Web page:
The fourth film in Steve McQueen’s Small Axe series is a powerful lesson on why we must understand the past in order to move forward.
Underpinning this week’s episode of Small Axe, Steve McQueen’s critically acclaimed miniseries on BBC One, are timely ideas about the importance of understanding our heritage and history. It tells the true story of the award-winning author Alex Wheatle, who was taken into care in the 1960s as a small boy and raised in Shirley Oaks in majority-white Surrey.
Housed in an abusive care home and educated at a violently racist school, the young Alex (played by Asad-Shareef Muhammad) knows nothing about his parents or his Jamaican background. He’s never heard of reggae, and when his Jamaican friend Dennis’ (Jonathan Jules) sister asks about his own family, he can’t answer.
There’s a clear link between Alex’s detachment from his Blackness and his desperate, devastating loneliness. One agonising moment sees him listening to Desert Island Discs on BBC Radio 4, as the author Roald Dahl chuckles in his upper-crust accent that he’d “love” to be alone on a desert island. The contrast with Alex’s genuine, enforced isolation – he might as well be abandoned on an island, for all the community he’s found in Surrey – is painful.
Everything changes when Alex moves from the care home in Surrey to a hostel in Brixton. Actor Sheyi Cole, who plays the teenage and adult Alex, does something astonishing with his face as he glides through south London in the back of a car: staring out of the window at streets populated almost entirely by Black people, he looks suddenly lit from within, as though he can’t believe such a place exists.
It’s in Brixton that Alex meets Dennis, who teaches him (for a small fee) how to walk, talk, dress and act like a confident young Jamaican man (lesson number one: the police are not your friends). He’s also introduced to Black people who take passionate pride in their roots, such as the barber who tells him forcibly that he is African – rebuffing Alex’s cheery declaration that “I might be Black, but I’m from Surrey”.
The film starts and (almost) ends in prison, where Alex has been sent for participating in the 1981 Brixton Uprising. He’s sharing a cell with Simeon (Robbie Gee), an ageing Rastafarian on hunger strike because the guards won’t serve him Ital food.
Simeon impresses upon Alex the importance of understanding Black history, and tells him to start by reading The Black Jacobins by Trinidadian historian CLR James – an account of the Haitian Revolution of 1791-1804, when self-liberated slaves successfully overthrew the French colonial government. (This isn’t the first time the book has appeared in a Small Axe film: it also makes a cameo in Mangrove, where it’s seen in the hands of activist Darcus Howe.)
“Education, Alex,” says Simeon. “Education is the key… If you don’t know your past, then you won’t know your future.”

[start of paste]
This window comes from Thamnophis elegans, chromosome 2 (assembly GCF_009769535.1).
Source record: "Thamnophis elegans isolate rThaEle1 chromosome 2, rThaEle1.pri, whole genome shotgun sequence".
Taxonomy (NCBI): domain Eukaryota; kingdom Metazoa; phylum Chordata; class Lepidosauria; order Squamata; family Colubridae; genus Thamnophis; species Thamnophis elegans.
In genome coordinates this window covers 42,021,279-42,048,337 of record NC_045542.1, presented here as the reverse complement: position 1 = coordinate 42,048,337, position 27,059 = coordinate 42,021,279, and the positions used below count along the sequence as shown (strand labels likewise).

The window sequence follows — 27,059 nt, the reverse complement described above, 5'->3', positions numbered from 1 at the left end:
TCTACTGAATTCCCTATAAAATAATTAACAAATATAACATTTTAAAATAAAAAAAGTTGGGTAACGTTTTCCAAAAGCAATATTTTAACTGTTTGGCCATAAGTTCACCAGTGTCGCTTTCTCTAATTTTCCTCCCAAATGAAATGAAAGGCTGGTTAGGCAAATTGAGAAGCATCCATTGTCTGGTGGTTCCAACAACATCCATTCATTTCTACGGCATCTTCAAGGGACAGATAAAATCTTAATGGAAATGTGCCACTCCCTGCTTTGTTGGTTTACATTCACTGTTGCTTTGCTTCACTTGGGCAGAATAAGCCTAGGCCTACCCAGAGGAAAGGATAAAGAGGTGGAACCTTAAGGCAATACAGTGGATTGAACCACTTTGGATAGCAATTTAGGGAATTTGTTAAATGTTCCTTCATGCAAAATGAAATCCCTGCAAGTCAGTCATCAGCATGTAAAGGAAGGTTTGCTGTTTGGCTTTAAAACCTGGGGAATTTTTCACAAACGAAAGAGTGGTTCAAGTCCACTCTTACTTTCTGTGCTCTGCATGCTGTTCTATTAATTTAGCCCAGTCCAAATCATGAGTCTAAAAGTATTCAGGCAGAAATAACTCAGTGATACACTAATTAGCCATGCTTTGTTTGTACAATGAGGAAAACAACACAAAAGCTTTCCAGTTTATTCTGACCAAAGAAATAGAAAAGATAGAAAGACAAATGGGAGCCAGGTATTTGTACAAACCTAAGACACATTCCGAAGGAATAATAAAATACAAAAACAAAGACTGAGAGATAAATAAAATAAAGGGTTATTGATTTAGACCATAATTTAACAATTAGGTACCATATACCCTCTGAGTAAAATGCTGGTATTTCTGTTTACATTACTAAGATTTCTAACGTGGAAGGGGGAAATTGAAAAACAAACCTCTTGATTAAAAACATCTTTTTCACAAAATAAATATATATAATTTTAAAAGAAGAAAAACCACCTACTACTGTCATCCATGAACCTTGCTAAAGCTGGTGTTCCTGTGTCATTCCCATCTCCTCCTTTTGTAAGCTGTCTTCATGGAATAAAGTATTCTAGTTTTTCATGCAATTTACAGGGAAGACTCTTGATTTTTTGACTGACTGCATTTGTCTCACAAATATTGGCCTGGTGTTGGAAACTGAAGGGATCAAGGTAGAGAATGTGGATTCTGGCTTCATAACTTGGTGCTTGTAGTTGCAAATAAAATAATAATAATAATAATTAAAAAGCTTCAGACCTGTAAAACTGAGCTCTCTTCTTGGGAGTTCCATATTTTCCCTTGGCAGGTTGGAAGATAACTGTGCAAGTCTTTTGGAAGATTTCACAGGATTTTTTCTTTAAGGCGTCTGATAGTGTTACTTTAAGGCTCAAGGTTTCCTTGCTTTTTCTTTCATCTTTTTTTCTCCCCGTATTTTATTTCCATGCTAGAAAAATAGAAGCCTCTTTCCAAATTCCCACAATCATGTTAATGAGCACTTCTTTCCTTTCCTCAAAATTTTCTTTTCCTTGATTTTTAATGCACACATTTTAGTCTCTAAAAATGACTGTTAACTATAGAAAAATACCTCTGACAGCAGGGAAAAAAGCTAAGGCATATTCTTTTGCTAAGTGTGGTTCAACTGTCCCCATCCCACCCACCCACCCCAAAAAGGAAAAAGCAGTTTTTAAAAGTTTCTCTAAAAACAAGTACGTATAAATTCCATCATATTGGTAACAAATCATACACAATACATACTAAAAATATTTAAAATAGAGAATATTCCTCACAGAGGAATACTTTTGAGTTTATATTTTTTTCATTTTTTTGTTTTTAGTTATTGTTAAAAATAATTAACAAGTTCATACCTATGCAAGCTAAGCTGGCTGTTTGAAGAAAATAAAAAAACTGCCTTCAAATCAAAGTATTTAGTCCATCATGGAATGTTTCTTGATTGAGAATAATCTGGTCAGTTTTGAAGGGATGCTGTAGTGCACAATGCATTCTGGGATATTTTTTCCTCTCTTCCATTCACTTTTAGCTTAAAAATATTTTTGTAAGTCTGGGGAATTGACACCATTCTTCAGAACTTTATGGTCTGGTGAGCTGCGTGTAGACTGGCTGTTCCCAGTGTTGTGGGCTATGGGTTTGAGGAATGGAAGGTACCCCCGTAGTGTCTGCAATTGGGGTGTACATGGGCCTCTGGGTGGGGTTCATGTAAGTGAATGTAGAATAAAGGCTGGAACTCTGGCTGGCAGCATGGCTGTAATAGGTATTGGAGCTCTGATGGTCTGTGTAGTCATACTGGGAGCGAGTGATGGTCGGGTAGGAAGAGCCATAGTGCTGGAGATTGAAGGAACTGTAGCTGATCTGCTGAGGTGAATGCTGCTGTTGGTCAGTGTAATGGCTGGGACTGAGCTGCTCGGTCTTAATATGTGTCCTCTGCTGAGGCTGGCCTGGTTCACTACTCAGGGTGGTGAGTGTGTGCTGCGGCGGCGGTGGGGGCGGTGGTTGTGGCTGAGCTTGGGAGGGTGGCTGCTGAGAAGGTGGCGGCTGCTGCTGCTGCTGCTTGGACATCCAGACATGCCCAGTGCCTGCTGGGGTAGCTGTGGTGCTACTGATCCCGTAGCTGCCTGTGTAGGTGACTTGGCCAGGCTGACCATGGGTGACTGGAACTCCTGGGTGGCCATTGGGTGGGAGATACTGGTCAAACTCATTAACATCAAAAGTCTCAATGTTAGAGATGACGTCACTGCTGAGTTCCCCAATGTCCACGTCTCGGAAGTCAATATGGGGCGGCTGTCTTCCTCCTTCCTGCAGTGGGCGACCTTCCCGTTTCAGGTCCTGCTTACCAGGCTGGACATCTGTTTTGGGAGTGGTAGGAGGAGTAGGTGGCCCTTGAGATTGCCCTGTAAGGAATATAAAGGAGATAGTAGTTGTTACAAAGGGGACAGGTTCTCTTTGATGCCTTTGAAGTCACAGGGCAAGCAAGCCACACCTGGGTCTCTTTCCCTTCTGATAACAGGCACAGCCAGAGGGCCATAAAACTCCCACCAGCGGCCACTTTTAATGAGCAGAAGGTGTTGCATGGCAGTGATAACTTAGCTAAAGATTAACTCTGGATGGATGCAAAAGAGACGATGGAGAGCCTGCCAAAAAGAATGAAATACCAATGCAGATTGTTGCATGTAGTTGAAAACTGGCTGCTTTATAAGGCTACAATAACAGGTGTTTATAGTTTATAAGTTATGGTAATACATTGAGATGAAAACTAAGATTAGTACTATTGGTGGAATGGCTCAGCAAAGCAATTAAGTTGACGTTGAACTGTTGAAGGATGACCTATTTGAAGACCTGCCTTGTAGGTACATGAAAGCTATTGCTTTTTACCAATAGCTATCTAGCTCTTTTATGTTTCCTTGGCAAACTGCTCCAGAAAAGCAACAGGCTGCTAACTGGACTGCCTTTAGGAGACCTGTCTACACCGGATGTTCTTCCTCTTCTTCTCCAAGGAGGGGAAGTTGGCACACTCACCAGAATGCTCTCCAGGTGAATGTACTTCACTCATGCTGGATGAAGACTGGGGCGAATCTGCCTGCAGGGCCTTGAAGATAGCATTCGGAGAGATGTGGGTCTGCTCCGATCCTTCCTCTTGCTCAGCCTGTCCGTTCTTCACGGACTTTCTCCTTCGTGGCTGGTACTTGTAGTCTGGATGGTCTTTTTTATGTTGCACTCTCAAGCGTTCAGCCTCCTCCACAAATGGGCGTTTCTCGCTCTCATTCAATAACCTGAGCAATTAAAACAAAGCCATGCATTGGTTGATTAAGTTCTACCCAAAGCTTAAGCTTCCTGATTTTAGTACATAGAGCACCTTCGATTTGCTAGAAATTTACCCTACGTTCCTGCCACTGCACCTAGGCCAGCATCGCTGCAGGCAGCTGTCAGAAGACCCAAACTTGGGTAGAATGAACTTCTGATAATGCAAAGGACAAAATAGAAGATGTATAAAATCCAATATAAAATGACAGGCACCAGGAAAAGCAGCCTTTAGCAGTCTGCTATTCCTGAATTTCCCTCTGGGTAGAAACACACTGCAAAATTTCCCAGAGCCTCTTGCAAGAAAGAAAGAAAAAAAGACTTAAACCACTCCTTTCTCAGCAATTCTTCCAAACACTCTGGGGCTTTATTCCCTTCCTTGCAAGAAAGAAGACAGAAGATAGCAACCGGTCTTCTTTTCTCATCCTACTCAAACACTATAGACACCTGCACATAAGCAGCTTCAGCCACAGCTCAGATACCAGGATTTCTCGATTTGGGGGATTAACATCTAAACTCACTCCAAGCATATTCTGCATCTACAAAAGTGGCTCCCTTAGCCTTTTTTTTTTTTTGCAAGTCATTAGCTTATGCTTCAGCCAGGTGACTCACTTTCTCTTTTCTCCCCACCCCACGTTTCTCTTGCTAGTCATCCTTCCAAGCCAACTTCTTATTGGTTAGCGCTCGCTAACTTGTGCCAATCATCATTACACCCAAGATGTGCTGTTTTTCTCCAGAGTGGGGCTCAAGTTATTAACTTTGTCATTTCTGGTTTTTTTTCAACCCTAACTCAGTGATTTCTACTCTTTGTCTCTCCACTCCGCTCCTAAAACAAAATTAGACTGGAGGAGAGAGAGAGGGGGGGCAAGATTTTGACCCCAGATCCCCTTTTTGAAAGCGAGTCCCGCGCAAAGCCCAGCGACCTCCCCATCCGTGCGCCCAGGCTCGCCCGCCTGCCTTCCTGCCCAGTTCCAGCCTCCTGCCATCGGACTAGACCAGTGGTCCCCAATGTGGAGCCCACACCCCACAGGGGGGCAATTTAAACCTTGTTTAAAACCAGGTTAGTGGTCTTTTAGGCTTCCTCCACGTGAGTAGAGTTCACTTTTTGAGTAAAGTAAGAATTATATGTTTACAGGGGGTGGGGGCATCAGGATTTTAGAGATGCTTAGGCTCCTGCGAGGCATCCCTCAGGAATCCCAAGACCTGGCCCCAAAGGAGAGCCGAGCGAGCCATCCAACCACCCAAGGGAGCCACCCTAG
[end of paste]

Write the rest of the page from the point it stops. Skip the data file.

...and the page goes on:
It’s a powerful line, and one that sums up the driving force behind the entire Small Axe series. From the Mangrove Nine to Leroy Logan, Steve McQueen’s films are shining a light on Black British stories that have never been given such a prominent platform before.
For many viewers, this episode may be their first introduction to the New Cross fire of 1981, in which 13 young Black people aged between 14 and 22 died at a house party. Initially, police believed the house had been firebombed in a racist attack – a plausible explanation at a time when racial tensions were running high in that part of south-east London and far-right group the National Front was active in the area.
Yet officers later ruled the fire had been started accidentally inside the house, prompting an outpouring of pain and frustration from the local Black community that contributed to the Brixton Uprising a few months later.
Part of the UK’s problem with race lies with the fact that too many of us don’t know these stories — hence the ongoing campaign to get more Black British history onto UK school curriculums. (Indeed, it’s not hard to imagine a world in which the Small Axe series is shown in GCSE history lessons.) If you don’t know about the background to the Brixton Uprising, or the events that led to the trial of the Mangrove Nine, it’s easier to refuse to acknowledge this country’s deep legacy of state-enforced and state-supported racism.
Ignoring the UK’s racist past doesn’t erase it, just as denying the existence of racism today doesn’t eliminate it. But too many white Britons, including the current leader of the House of Commons, still reject the idea that we should educate ourselves about the ugliest parts of the UK’s history, arguing instead that we should be proud of our nation’s past – as though history is a homogeneous object that we can only endorse or condemn.
Alex Wheatle dismantles that argument. Its message is that we can only move forward once we’re prepared to see our past clearly. The Small Axe series, in all its beautiful, empathetic, painful glory, is an extraordinary example of how film can help us do just that.
Moya is Contributing Women’s Editor at stylist.co.uk and Deputy Editor of Stylist Loves, Stylist's daily email newsletter.